David Octavius Hill & Robert Adamson

Rev. William Govan, 1804 - 1875. Missionary in South Africa [a] (About 1843)

About this artwork

This calotype was one of many studies for Hill’s large-scale painting relating to the 1843 disruption of the Church of Scotland. The final painting was completed in 1866. Ordained in Glasgow, Rev. William Govan was sent to South Africa in 1840 by the Glasgow Missionary Society. Four years later his post was transferred to the Free Church’s Foreign Mission Committee. The outbreak of the seventh in the Cape Frontier Wars in 1846 resulted in Govan returning home. He later travelled back to Lovedale in South Africa, a mission station and school, where he remained until 1870.

David Octavius Hill

Robert Adamson

David Octavius Hill

A painter and a lithographer by training, David Octavius Hill is best remembered for the beauty of the calotypes he and Robert Adamson produced together. Hill was a sociable and kind-hearted man who did much to support the arts in Scotland and between 1830 and 1836 he was the unpaid Secretary of the newly established Royal Scottish Academy. After Adamson's death, Hill's attempt to start a new partnership with the photographer Alexander MacGlashan around 1860 failed. Hill is to this day revered as one of the first in the trade who transformed photography into an art form.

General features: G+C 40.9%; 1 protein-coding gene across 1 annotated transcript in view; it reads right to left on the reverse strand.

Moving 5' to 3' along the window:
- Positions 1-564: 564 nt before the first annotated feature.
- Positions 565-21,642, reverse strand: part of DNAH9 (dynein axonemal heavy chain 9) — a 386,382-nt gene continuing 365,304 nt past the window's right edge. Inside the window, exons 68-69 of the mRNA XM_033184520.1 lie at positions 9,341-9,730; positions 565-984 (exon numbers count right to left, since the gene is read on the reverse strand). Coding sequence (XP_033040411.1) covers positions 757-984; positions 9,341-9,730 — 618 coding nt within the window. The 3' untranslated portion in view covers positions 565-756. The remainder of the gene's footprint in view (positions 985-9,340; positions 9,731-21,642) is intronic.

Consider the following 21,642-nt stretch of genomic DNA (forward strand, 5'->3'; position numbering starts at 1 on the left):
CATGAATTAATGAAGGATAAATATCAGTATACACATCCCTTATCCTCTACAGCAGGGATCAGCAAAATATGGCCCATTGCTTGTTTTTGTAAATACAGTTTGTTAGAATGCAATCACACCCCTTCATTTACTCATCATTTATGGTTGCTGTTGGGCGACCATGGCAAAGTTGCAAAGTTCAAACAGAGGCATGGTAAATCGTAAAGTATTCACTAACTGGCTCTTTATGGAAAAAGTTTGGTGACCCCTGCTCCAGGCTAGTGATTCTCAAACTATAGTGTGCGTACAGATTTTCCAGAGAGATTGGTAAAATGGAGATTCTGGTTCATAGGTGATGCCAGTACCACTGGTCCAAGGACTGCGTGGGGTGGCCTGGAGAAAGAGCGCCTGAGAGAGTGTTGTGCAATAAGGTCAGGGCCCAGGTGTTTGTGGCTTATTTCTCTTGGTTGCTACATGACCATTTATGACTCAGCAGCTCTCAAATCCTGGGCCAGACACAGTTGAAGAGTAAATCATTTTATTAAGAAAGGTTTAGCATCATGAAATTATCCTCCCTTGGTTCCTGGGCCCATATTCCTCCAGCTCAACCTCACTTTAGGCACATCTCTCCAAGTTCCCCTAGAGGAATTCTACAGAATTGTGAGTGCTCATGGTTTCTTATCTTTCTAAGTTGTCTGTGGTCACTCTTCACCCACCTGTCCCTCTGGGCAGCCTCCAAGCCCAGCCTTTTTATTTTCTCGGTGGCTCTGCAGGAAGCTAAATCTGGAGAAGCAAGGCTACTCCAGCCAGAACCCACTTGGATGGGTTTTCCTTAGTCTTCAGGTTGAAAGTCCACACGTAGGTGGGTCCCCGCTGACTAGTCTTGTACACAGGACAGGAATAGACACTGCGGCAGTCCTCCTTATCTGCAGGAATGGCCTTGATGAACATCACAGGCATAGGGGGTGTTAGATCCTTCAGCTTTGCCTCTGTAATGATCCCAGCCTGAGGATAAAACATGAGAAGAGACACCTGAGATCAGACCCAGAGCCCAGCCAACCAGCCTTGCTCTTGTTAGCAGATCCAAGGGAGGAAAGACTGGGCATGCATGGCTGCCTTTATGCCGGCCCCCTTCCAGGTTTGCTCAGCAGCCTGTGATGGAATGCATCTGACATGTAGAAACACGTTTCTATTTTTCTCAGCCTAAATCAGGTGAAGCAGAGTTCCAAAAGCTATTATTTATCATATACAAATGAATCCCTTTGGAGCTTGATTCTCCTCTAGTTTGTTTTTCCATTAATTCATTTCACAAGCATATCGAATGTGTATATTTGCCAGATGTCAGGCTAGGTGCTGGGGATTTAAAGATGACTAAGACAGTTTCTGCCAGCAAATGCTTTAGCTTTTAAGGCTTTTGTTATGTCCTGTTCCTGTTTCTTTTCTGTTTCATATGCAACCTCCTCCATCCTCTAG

Robert Adamson

Robert Adamson was one of the first professional photographers, setting up in business in Edinburgh in March 1843. He had aspired to be an engineer but his health was too poor. His brother, John, who was involved in the early experiments with photography in St Andrews, taught him the calotype process. Shortly after opening his studio on Calton Hill, Robert met the painter David Octavius Hill. They worked together for a few weeks on studies for a grand painting of the Free Church of Scotland before entering into partnership to explore the possibilities of photography. Despite Adamson's early death, the two produced some of the most impressive works taken in the medium and greatly influenced later practice in the art.